Counting positives in the time of Corona

By Priyabrata Chowdhury

One may argue if a virus as deadly as this could leave us with any positives to count on and hold on to. There’s calamity at play as an untamed contagion continues to take lives into its deathly embrace, turning cities across the globe into war-ravaged ghost towns. Everywhere you look, the roads are empty, businesses closed, car horns amiss and vendors conspicuous by their absence. Even street dogs have fallen strangely silent, as if utterly bemused by the unfamiliar scenes around them. Body bags are piling up and the world is nowhere close to finding a cure for Covid-19.

So, what positives can a proper doomsday scenario throw up, you may ask. Well, the positives, to my count, are few but significant. They have been in the nature of simple things that we may have ignored earlier in the course of our busy lives. However, the world of leisure, brought on by an extended nationwide lockdown, seems to have put them on the forefront. For starters, the sky looks a lot cleaner, shorn of the dark clouds of pollutants and noxious fumes thrown up by vehicles and industrial units. The moon seems to have been lent a fresh coat of silver and even distant stars are sparkling more.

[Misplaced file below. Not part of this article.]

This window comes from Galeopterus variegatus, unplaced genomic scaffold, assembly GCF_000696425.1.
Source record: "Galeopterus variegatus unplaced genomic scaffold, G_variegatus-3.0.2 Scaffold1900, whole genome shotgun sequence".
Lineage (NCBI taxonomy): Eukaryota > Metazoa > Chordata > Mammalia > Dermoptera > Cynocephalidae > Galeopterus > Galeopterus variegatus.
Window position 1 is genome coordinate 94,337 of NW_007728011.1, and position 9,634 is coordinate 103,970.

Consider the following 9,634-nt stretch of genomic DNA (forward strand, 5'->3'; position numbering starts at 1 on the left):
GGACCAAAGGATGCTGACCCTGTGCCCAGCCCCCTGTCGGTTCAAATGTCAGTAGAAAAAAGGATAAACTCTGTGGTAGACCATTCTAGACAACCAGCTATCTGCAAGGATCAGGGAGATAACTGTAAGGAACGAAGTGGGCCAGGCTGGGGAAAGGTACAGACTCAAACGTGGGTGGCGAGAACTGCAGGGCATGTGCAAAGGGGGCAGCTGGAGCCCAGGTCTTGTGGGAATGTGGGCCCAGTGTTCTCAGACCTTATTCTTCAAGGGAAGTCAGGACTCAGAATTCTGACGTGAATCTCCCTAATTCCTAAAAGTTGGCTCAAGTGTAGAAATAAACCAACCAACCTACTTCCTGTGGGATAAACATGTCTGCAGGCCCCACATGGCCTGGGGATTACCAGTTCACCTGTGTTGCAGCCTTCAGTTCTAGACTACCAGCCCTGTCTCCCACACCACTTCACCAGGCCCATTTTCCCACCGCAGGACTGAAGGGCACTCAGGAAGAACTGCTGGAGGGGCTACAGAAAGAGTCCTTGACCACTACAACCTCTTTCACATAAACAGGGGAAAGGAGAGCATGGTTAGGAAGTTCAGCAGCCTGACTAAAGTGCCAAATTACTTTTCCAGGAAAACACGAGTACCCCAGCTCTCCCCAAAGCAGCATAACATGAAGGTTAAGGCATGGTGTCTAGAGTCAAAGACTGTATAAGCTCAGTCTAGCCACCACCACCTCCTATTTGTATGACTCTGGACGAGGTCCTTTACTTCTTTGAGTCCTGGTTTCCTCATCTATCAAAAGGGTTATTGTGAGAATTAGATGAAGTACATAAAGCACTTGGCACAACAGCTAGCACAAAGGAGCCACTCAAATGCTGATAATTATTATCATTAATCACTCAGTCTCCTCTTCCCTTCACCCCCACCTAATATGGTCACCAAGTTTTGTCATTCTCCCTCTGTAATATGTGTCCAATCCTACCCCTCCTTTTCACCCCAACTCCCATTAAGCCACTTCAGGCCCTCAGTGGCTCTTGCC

Even as the ghats of Benaras are lying empty, the Ganges looks the cleanest it’s ever been. In Mumbai, believe it or not, dolphins were recently spotted sporting in the waters. In faraway Italy, where natives haven’t had a lot to cheer for amid the Corona gloom, swans, which were wary of cruising on the serpentine waters of Venice, are back as empty gondolas lie moored. There are numerous other instances of nature reclaiming its lost space.

Across households, the buzz at dinner tables is back as professionals, whose unforgiving shifts seldom afforded them time to even sit down for a meal with their kin, now have a wealth of time in their hands for that and more. Many are busy posting selfies with elderly parents or grandparents on social media, not knowing when the next such opportunity will present itself. While not putting a sexist dint on it, homemakers can now chill as their husbands have ample time to not just lend a hand in the kitchen but also run other household chores.

Even as negativity surrounds us, let’s keep the spirit up in the hope that more positives will soon dawn on us like the golden sun after a stormy night.

Priyabrata is a journalist and a wary husband.

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